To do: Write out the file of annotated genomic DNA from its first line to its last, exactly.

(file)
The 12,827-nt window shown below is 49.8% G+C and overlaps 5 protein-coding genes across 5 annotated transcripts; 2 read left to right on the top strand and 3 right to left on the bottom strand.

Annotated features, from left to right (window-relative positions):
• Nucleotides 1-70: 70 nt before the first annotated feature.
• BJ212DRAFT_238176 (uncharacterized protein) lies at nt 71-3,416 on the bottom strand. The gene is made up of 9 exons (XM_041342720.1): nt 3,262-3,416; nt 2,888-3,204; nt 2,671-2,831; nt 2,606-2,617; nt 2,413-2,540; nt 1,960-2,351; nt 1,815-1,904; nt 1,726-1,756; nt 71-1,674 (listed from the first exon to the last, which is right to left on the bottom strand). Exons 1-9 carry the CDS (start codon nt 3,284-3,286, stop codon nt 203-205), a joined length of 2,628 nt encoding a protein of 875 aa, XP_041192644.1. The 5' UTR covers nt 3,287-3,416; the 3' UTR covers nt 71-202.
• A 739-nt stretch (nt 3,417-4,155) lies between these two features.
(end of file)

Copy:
The 12,827-nt window shown below is 49.8% G+C and overlaps 5 protein-coding genes across 5 annotated transcripts; 2 read left to right on the top strand and 3 right to left on the bottom strand.

Annotated features, from left to right (window-relative positions):
• Nucleotides 1-70: 70 nt before the first annotated feature.
• BJ212DRAFT_238176 (uncharacterized protein) lies at nt 71-3,416 on the bottom strand. The gene is made up of 9 exons (XM_041342720.1): nt 3,262-3,416; nt 2,888-3,204; nt 2,671-2,831; nt 2,606-2,617; nt 2,413-2,540; nt 1,960-2,351; nt 1,815-1,904; nt 1,726-1,756; nt 71-1,674 (listed from the first exon to the last, which is right to left on the bottom strand). Exons 1-9 carry the CDS (start codon nt 3,284-3,286, stop codon nt 203-205), a joined length of 2,628 nt encoding a protein of 875 aa, XP_041192644.1. The 5' UTR covers nt 3,287-3,416; the 3' UTR covers nt 71-202.
• A 739-nt stretch (nt 3,417-4,155) lies between these two features.